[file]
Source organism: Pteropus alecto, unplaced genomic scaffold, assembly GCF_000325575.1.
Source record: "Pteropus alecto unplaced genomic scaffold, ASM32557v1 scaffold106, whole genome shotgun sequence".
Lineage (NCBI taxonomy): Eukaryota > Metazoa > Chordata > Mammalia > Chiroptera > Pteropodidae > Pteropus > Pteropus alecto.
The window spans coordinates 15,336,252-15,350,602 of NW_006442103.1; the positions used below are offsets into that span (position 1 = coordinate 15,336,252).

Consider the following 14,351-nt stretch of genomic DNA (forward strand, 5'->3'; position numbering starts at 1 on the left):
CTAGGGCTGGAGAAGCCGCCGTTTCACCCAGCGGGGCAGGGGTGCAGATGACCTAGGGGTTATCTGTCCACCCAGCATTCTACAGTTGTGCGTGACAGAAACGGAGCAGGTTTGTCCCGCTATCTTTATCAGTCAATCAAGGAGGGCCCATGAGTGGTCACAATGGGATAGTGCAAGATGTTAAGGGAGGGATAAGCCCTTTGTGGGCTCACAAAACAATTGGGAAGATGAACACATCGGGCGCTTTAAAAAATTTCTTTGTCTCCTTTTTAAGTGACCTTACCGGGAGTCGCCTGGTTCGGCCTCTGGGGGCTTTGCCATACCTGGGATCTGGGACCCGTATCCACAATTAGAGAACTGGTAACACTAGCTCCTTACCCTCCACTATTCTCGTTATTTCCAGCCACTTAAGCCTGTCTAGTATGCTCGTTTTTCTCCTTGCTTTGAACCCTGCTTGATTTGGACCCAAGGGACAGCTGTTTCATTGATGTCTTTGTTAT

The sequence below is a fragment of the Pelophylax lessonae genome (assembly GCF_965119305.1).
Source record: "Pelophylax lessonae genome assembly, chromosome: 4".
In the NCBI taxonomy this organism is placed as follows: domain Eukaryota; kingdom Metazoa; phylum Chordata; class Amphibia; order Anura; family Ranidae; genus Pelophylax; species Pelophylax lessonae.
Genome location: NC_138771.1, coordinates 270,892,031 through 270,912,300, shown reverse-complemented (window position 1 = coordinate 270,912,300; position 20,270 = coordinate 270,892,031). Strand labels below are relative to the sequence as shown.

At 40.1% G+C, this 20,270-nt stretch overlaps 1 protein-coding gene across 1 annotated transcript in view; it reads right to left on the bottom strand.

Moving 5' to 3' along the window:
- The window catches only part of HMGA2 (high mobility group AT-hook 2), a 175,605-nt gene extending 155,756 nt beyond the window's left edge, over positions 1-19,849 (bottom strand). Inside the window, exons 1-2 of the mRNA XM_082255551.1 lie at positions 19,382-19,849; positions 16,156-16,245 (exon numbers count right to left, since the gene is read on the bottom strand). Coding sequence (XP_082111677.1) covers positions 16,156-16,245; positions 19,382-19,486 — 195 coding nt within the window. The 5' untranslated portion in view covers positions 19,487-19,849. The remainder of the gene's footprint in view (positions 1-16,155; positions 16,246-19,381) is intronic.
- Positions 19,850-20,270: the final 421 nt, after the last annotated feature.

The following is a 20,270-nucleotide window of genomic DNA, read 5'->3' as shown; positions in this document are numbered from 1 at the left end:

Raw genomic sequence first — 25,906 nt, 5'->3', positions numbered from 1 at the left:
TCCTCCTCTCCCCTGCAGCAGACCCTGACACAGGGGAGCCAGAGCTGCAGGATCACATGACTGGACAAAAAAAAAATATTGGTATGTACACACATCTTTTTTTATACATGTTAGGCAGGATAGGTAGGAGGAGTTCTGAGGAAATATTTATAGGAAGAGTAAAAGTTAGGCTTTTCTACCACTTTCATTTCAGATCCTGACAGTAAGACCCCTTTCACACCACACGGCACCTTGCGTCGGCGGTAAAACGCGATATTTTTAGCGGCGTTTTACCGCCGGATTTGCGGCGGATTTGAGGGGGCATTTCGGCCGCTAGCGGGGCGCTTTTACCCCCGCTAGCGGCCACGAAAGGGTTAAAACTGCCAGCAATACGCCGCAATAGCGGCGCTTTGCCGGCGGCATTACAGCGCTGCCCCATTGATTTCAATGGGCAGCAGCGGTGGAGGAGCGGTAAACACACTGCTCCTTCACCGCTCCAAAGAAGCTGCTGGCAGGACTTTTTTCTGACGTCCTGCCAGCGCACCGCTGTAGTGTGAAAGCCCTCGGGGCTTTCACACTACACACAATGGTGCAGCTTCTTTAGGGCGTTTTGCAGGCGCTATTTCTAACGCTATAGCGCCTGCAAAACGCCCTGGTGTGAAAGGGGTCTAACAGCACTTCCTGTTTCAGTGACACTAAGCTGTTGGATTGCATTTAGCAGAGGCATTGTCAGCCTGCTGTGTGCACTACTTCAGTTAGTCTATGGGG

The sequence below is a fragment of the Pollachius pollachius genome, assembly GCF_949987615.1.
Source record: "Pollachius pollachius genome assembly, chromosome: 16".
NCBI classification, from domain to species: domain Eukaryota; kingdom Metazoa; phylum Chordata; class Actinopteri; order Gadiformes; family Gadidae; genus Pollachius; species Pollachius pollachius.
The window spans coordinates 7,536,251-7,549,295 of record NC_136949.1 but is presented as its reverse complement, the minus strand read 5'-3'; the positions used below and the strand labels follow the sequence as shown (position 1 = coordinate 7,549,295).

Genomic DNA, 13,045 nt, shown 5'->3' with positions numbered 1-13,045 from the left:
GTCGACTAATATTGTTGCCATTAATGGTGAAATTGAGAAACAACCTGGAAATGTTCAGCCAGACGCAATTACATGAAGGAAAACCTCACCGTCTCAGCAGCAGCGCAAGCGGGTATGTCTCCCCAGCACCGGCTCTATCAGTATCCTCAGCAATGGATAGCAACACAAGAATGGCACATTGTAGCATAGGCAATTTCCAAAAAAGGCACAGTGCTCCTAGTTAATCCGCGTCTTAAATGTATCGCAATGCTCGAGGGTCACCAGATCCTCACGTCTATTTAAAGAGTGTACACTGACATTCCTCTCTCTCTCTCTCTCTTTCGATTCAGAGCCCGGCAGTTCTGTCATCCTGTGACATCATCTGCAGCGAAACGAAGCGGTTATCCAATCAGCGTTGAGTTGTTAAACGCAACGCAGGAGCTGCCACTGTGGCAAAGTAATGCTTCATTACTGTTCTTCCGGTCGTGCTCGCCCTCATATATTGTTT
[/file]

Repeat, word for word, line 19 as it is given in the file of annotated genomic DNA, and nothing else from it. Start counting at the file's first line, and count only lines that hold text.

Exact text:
Source record: "Pollachius pollachius genome assembly, chromosome: 16".